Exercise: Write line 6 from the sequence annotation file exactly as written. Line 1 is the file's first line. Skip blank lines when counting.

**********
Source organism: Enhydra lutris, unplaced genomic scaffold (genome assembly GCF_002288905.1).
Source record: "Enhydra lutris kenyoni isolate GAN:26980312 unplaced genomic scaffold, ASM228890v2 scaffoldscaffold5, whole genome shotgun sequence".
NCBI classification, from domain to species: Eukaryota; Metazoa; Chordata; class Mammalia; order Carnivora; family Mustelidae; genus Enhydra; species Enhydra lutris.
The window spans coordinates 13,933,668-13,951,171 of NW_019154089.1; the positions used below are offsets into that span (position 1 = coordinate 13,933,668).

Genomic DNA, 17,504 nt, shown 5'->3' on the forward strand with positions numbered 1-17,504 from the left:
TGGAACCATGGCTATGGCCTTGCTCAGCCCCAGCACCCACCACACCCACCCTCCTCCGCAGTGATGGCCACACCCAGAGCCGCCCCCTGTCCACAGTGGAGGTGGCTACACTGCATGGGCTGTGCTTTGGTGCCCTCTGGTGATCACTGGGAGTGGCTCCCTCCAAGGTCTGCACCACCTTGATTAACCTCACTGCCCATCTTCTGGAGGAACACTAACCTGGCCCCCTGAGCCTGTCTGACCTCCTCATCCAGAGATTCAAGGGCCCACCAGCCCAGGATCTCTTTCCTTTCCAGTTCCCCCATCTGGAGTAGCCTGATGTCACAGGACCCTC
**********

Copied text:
TGGAACCATGGCTATGGCCTTGCTCAGCCCCAGCACCCACCACACCCACCCTCCTCCGCAGTGATGGCCACACCCAGAGCCGCCCCCTGTCCACAGTGGAGGTGGCTACACTGCATGGGCTGTGCTTTGGTGCCCTCTGGTGATCACTGGGAGTGGCTCCCTCCAAGGTCTGCACCACCTTGATTAACCTCACTGCCCATCTTCTGGAGGAACACTAACCTGGCCCCCTGAGCCTGTCTGACCTCCTCATCCAGAGATTCAAGGGCCCACCAGCCCAGGATCTCTTTCCTTTCCAGTTCCCCCATCTGGAGTAGCCTGATGTCACAGGACCCTC